New York, July 8, 2014–The Committee to Protect Journalists calls on Moroccan authorities to drop the charges against Mahmoud Lhaisan, a TV journalist who was arrested on Friday after reporting on police abuse during protests following a World Cup game.
Mahmoud Lhaisan is a reporter for Rasd TV, which is affiliated with the Sahrawi people in the Western Sahara region. Rasd TV broadcasts from Sahrawi refugee camps in Algeria and is owned by the Polisario Front, a national liberation movement composed of native Sahrawis and supported by neighboring Algeria.
Lhaisan was arrested outside his home after reporting on police abuse amid the forced dispersal of Sahrawi demonstrators on June 30, following Algeria’s performance in the World Cup, according to Rasd, local news sources, and his family. Multiple demonstrators were beaten and arrested during the protests in the Western Sahara city of Laayoune, and several police officers were injured, news reports and human rights groups said.
Lhaisan was charged with protesting illegally, obstructing traffic, and attacking police officers, according to news reports. He was taken to Lekhal prison and is scheduled to appear in court on July 21.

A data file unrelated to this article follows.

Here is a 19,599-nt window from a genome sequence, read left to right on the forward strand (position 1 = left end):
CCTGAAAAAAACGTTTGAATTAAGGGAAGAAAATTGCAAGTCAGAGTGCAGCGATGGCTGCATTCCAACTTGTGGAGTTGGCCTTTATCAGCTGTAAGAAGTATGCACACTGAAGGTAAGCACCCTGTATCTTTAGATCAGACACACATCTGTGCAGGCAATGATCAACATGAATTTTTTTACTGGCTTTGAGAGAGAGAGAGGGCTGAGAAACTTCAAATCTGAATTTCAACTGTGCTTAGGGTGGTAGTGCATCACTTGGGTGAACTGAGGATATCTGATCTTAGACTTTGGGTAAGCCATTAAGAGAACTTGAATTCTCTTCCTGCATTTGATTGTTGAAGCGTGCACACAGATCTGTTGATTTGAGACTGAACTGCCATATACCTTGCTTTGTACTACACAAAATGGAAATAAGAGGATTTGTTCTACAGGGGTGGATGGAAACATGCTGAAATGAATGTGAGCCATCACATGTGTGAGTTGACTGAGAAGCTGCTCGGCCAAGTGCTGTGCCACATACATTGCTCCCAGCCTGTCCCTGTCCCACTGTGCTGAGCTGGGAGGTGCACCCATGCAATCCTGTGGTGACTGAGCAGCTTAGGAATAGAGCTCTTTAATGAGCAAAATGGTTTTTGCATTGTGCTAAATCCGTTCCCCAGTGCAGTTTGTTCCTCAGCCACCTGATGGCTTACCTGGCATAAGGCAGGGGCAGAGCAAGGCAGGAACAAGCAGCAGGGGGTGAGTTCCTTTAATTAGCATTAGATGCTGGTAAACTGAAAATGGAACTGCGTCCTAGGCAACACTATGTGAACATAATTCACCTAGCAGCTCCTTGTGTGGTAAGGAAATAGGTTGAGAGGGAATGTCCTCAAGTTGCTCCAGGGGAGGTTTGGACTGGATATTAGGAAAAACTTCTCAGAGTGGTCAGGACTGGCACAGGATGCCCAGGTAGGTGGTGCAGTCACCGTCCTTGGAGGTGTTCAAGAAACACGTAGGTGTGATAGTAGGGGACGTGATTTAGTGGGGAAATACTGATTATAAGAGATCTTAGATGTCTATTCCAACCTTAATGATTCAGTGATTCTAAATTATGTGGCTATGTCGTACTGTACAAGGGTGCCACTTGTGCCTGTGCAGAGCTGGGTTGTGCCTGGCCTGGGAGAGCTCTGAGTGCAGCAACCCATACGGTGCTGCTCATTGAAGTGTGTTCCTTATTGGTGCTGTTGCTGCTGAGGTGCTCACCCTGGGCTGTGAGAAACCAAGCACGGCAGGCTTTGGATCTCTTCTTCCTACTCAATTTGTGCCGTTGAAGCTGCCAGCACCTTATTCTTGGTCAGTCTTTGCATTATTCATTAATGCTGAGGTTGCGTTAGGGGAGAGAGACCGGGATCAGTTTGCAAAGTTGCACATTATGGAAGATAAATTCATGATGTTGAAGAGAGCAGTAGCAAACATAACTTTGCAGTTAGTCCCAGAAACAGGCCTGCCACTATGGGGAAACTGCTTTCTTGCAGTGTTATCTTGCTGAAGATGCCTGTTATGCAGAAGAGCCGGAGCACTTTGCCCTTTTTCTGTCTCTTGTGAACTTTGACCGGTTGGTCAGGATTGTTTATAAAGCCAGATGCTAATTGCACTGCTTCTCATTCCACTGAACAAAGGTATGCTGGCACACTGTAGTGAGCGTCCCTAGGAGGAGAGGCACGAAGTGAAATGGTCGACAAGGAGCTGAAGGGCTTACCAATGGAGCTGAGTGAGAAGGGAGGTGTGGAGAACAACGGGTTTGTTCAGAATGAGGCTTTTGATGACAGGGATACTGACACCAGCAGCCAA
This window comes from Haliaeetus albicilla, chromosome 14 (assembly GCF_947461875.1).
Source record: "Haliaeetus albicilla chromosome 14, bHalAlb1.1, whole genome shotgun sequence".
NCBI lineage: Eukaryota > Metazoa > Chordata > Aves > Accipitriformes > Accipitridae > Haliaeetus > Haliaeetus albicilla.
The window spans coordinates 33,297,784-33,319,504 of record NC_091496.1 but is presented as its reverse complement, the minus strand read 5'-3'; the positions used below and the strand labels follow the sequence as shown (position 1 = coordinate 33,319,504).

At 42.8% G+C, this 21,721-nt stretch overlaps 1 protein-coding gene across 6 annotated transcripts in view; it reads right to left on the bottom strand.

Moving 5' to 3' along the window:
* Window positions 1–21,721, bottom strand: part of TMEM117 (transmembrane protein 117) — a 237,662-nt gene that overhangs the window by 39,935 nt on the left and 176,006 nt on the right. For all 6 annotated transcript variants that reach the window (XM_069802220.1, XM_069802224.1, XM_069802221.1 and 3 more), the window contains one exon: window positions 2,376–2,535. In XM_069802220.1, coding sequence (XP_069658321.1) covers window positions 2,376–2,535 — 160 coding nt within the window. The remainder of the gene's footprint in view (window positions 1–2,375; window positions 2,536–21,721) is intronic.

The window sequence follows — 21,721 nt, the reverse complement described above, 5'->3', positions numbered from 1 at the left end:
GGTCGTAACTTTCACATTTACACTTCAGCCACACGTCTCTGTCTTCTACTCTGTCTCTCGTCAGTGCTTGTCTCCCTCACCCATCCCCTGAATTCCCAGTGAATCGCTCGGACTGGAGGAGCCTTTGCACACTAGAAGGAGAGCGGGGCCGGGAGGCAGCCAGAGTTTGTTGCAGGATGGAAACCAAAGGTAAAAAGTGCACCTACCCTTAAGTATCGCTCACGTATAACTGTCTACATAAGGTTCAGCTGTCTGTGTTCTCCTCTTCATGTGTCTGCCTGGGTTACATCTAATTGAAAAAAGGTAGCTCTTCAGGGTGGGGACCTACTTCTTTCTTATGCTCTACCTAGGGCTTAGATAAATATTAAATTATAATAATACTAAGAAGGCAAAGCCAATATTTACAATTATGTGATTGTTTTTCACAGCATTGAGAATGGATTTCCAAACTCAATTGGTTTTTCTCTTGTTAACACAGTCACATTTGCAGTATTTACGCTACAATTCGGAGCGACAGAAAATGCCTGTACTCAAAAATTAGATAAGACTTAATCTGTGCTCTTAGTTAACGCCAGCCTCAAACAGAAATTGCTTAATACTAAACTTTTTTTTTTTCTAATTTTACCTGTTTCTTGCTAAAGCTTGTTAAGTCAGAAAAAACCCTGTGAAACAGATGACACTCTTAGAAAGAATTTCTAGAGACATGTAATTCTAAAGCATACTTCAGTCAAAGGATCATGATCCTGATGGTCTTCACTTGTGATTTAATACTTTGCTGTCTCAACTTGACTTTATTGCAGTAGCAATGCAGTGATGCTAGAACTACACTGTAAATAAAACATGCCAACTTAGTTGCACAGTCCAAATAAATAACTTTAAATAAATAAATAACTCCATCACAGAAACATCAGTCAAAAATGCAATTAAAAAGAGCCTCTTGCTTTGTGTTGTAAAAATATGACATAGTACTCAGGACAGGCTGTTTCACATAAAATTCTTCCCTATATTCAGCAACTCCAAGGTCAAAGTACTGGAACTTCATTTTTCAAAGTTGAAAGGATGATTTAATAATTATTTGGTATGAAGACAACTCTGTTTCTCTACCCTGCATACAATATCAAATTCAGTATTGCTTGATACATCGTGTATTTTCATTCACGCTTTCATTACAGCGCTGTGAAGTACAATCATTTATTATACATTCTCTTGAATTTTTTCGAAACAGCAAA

Lhaisan’s family said the journalist had been arrested in retaliation for his criticism of police abuse during the demonstrations, according to media reports posted on YouTube. They said that after the journalist was arrested, police surrounded their house to discourage his colleagues from expressing solidarity with him.
“Journalists should never be subject to retaliation for coverage of sensitive topics,” said Sherif Mansour, CPJ’s Middle East and North Africa program coordinator. “We call on Moroccan authorities to drop the charges against Mahmoud Lhaisan and release him immediately.”
Coverage of the Western Sahara is one of the most sensitive issues in Morocco, according to CPJ research. The Moroccan government prevented coverage of Sahrawi protests since 2004 and expelled foreign journalists from the area in 2010 when the city erupted in anti-government protests.
Editor’s note: The second paragraph has been amended to clarify the nature of the Polisario Front.